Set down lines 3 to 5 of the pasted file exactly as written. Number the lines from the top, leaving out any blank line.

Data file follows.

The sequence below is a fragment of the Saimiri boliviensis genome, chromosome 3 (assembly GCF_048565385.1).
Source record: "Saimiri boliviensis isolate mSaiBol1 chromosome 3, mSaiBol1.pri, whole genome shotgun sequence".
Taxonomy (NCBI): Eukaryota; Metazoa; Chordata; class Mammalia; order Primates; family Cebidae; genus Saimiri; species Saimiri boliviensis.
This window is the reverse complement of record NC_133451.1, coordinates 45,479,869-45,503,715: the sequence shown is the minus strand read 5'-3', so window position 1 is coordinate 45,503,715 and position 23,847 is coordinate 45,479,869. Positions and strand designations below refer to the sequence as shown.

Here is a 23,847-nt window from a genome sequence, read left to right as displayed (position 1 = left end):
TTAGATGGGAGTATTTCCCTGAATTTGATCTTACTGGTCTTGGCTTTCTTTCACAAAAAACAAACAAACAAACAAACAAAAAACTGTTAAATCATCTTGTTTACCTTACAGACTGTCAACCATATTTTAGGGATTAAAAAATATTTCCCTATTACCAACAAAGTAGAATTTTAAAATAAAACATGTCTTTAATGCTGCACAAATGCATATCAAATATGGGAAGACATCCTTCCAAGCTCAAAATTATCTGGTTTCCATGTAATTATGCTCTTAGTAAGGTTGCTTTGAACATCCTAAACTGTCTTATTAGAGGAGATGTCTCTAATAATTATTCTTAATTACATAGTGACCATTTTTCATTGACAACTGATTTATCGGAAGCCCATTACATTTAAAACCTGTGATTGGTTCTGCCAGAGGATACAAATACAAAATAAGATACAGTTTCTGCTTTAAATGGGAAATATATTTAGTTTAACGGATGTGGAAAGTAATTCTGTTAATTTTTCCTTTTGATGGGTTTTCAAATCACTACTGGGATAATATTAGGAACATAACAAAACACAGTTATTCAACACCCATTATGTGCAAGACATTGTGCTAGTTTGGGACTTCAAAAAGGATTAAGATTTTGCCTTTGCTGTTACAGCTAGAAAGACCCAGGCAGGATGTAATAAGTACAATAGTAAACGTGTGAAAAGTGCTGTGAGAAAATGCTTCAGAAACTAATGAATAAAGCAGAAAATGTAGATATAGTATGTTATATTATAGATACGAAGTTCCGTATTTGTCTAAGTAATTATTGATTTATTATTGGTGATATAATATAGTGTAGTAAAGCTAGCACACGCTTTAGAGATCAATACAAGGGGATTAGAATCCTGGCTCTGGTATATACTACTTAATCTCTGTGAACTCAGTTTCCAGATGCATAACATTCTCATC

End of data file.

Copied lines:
Taxonomy (NCBI): Eukaryota; Metazoa; Chordata; class Mammalia; order Primates; family Cebidae; genus Saimiri; species Saimiri boliviensis.
This window is the reverse complement of record NC_133451.1, coordinates 45,479,869-45,503,715: the sequence shown is the minus strand read 5'-3', so window position 1 is coordinate 45,503,715 and position 23,847 is coordinate 45,479,869. Positions and strand designations below refer to the sequence as shown.

Here is a 23,847-nt window from a genome sequence, read left to right as displayed (position 1 = left end):